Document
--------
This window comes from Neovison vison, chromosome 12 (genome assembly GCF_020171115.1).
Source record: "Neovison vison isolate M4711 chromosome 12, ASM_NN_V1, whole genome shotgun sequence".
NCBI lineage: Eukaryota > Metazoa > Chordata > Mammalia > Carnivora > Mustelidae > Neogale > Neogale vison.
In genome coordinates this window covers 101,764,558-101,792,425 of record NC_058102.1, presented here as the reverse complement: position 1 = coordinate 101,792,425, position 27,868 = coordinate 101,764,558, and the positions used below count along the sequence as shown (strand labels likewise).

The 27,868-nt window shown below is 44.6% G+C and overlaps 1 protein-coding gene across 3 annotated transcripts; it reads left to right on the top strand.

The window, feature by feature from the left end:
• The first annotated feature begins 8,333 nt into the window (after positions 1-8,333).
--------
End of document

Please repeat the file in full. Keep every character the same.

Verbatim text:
This window comes from Neovison vison, chromosome 12 (genome assembly GCF_020171115.1).
Source record: "Neovison vison isolate M4711 chromosome 12, ASM_NN_V1, whole genome shotgun sequence".
NCBI lineage: Eukaryota > Metazoa > Chordata > Mammalia > Carnivora > Mustelidae > Neogale > Neogale vison.
In genome coordinates this window covers 101,764,558-101,792,425 of record NC_058102.1, presented here as the reverse complement: position 1 = coordinate 101,792,425, position 27,868 = coordinate 101,764,558, and the positions used below count along the sequence as shown (strand labels likewise).

The 27,868-nt window shown below is 44.6% G+C and overlaps 1 protein-coding gene across 3 annotated transcripts; it reads left to right on the top strand.

The window, feature by feature from the left end:
• The first annotated feature begins 8,333 nt into the window (after positions 1-8,333).